where E stands for energy, m for mass, and c is the speed of light. Fusion occurs only in a volume of about only 1% of the Sun's total volume (which defines the core). The Sun is fairly weak compared to many stars - its classified only as a G2 or "yellow drawf" star (stars are classified with the letters O, B, A, F, G, K, M - O stars are the hottest, M stars the coldest, the numbers following the letters are just further subdivisions). Even so, the amount of energy given off by the Sun is still enormous by human standards  - equivalent to about one thousand, one megaton thermonuclear bombs going off every second! In watts, the unit of measurement we use for light bulbs, the Sun puts out about 386 billion billion million watts. Amazingly, even with this enormous output, the Sun has used up only roughly half its energy over its 4.5 billion year lifetime, so it would still take several billion more years for the Sun to burn all its energy up at its current rate of usage. Some scientists now think that the Sun may burn out sooner than another 4.5 billion years, but don't worry, its still not likely to happen for hundreds of millions of years!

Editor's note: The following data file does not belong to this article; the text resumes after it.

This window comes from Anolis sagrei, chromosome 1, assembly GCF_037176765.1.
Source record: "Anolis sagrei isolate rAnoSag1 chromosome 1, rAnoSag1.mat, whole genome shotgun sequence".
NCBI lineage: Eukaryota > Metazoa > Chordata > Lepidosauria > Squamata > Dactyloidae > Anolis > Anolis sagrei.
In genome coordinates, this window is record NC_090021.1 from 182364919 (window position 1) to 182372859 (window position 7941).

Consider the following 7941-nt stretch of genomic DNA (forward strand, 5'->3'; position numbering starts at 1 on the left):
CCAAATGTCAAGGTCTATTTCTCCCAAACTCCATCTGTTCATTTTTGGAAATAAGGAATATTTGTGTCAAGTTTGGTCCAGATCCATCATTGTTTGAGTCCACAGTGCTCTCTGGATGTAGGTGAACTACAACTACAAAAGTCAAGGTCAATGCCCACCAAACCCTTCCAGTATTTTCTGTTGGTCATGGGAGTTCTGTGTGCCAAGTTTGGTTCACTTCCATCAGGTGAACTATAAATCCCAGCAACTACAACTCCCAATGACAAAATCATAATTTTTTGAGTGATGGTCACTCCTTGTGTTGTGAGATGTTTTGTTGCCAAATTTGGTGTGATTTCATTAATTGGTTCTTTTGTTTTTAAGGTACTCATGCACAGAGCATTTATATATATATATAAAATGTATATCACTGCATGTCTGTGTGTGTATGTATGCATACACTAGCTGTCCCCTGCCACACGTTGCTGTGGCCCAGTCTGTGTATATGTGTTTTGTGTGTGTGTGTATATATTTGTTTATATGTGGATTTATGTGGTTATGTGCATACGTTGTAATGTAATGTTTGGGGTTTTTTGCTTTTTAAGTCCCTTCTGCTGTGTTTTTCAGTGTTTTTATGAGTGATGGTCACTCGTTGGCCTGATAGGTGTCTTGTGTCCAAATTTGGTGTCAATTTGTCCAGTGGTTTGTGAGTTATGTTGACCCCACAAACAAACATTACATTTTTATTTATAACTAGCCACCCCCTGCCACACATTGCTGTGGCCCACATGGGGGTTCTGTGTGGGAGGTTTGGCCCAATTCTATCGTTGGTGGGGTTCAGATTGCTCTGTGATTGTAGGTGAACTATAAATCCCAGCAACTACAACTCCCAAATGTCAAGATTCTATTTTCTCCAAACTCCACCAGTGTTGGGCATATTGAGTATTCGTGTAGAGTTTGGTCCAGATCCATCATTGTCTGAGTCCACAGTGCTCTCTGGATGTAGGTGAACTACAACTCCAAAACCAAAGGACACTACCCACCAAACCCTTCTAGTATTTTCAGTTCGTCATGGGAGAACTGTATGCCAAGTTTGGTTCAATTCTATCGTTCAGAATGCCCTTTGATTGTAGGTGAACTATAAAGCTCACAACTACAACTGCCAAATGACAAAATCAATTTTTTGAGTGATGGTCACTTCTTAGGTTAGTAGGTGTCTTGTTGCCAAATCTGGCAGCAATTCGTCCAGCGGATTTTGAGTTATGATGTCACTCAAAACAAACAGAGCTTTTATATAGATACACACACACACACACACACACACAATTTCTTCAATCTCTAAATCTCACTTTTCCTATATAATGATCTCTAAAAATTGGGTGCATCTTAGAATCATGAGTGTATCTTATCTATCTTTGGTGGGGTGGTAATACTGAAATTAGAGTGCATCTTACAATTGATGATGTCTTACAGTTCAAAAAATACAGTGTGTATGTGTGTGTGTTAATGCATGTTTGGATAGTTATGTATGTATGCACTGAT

Convection Zone

This is the region from the Sun's core out to the Photosphere (see the next paragraph) wherein convention currents and radiation transfer over short distances carries energy generated in the core out to the photosphere, much like the currents in a pot of hot water convect energy from the pot's bottom to the surface.

Photosphere

The surface of the Sun, defined to be point at which energy can first escapes the Sun (basically, its the part we see when we look at the Sun), is called the "photosphere", and is actually consists of a gas which is only about 1 millionth the density of water (about one thousanth the density of air).

The temperature of the photosphere is about 6000 degrees Kelvin (or about 10,305 degrees Fahrenheit). The Photophere is to a good approximation what physicist's called a "blackbody radiator", that is, it radiates light with a spectrum nearly identical to that which a dark colored object (say, a solid rock, for example) would radiate if it also had a temperature of 6000 degrees Kelvin (see the section on blackbody radiation in the .

Gravity on the Sun's surface is about 27 times that on the Earth's surface. Thus, a person on the Sun's surface would weigh about as much as an elephant!